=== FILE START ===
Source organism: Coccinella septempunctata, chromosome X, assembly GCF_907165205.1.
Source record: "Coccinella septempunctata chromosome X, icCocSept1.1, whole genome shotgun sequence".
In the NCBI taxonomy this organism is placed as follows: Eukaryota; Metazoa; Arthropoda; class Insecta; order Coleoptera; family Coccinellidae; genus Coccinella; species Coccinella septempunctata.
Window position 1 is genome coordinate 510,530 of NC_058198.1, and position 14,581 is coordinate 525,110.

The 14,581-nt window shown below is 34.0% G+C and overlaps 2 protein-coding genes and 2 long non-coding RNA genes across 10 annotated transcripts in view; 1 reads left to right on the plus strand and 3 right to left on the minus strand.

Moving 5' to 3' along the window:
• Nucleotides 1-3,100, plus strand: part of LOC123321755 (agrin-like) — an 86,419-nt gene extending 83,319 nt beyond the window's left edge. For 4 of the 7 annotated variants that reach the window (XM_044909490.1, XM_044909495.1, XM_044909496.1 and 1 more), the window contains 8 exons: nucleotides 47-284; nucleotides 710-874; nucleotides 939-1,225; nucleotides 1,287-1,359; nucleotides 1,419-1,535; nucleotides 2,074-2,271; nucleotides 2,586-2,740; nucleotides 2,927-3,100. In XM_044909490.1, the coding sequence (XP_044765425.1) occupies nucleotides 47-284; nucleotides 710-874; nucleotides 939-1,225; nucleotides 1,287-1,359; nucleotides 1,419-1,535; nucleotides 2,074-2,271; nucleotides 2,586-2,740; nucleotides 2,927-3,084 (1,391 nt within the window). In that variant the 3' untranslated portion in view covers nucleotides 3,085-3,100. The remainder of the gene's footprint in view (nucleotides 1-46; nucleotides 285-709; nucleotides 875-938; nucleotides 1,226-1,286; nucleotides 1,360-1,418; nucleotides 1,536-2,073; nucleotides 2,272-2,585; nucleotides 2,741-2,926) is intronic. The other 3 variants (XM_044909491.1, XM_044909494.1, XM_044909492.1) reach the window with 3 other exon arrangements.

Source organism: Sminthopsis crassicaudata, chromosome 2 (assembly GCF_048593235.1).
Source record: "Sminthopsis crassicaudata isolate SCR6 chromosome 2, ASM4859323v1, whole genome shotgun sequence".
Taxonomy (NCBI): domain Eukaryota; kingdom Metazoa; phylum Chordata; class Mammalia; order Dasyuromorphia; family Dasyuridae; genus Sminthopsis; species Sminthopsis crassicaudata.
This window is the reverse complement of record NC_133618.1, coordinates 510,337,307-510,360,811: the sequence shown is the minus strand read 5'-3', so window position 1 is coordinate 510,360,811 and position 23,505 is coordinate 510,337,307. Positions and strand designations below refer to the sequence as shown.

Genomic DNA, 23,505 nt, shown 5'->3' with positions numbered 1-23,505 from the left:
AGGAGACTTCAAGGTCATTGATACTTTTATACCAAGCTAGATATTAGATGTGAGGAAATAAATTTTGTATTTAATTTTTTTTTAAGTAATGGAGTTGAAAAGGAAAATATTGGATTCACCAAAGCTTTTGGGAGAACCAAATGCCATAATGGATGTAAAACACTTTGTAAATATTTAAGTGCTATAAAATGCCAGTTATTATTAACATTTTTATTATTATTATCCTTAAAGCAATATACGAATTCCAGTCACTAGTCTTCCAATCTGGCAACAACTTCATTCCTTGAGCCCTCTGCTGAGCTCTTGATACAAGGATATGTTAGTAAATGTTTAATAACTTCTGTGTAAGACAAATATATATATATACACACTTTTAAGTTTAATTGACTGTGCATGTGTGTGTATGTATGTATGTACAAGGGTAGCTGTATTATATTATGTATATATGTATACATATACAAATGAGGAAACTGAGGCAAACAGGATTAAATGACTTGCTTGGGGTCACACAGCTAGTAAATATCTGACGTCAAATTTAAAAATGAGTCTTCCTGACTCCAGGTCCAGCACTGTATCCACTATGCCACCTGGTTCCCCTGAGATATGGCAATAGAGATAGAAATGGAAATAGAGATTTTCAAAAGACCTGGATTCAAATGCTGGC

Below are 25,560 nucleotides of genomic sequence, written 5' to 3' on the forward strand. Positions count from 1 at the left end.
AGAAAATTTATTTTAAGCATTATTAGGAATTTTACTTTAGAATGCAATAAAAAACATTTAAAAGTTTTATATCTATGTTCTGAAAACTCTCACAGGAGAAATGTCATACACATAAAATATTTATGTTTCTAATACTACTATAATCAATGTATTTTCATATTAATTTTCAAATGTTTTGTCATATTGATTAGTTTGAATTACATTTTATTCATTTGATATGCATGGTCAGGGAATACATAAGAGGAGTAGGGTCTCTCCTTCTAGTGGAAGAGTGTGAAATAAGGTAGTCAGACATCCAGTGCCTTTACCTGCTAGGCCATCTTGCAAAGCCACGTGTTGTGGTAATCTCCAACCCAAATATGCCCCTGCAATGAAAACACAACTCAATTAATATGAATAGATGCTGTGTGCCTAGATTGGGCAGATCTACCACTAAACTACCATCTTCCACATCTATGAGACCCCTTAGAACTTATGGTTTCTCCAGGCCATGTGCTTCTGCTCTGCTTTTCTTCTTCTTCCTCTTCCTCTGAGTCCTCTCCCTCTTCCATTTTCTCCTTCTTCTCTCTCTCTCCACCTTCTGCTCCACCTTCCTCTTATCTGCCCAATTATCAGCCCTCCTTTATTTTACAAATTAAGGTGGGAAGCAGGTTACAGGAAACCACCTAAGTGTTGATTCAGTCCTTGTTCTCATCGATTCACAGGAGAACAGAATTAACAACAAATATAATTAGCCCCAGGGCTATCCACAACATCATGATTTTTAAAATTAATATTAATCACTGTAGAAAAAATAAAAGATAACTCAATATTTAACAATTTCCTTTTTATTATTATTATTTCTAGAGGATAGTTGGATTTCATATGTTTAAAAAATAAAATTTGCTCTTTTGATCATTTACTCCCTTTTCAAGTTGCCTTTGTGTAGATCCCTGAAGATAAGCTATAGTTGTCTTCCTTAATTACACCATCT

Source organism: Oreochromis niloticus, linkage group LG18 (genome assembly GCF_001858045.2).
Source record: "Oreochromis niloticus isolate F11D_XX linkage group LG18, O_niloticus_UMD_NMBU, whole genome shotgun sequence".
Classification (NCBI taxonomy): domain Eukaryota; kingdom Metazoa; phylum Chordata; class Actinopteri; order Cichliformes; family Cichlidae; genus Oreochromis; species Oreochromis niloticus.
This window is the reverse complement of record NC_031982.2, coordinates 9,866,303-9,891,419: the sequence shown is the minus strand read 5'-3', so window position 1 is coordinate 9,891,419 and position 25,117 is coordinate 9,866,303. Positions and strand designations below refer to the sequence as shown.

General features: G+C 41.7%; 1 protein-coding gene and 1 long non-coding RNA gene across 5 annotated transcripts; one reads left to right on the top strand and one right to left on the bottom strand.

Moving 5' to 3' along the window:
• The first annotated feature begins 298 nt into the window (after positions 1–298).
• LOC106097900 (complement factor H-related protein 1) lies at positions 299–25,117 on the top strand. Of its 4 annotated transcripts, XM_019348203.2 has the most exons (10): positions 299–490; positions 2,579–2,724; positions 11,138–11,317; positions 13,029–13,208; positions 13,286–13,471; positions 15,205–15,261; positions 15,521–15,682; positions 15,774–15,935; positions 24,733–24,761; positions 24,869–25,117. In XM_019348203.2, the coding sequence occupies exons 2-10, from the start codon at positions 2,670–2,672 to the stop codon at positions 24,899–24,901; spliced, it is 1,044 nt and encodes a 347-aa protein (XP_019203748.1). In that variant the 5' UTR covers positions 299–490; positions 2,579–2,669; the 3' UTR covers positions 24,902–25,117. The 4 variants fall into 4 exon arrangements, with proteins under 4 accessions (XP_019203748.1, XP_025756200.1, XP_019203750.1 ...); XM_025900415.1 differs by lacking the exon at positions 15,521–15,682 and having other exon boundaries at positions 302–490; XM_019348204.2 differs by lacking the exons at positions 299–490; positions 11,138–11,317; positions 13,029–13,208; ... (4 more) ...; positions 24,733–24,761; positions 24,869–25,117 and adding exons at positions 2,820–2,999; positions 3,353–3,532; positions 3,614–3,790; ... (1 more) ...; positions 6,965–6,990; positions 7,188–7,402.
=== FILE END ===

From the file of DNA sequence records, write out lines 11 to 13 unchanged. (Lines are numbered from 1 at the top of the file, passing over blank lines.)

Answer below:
This window is the reverse complement of record NC_133618.1, coordinates 510,337,307-510,360,811: the sequence shown is the minus strand read 5'-3', so window position 1 is coordinate 510,360,811 and position 23,505 is coordinate 510,337,307. Positions and strand designations below refer to the sequence as shown.

Genomic DNA, 23,505 nt, shown 5'->3' with positions numbered 1-23,505 from the left:
AGGAGACTTCAAGGTCATTGATACTTTTATACCAAGCTAGATATTAGATGTGAGGAAATAAATTTTGTATTTAATTTTTTTTTAAGTAATGGAGTTGAAAAGGAAAATATTGGATTCACCAAAGCTTTTGGGAGAACCAAATGCCATAATGGATGTAAAACACTTTGTAAATATTTAAGTGCTATAAAATGCCAGTTATTATTAACATTTTTATTATTATTATCCTTAAAGCAATATACGAATTCCAGTCACTAGTCTTCCAATCTGGCAACAACTTCATTCCTTGAGCCCTCTGCTGAGCTCTTGATACAAGGATATGTTAGTAAATGTTTAATAACTTCTGTGTAAGACAAATATATATATATACACACTTTTAAGTTTAATTGACTGTGCATGTGTGTGTATGTATGTATGTACAAGGGTAGCTGTATTATATTATGTATATATGTATACATATACAAATGAGGAAACTGAGGCAAACAGGATTAAATGACTTGCTTGGGGTCACACAGCTAGTAAATATCTGACGTCAAATTTAAAAATGAGTCTTCCTGACTCCAGGTCCAGCACTGTATCCACTATGCCACCTGGTTCCCCTGAGATATGGCAATAGAGATAGAAATGGAAATAGAGATTTTCAAAAGACCTGGATTCAAATGCTGGC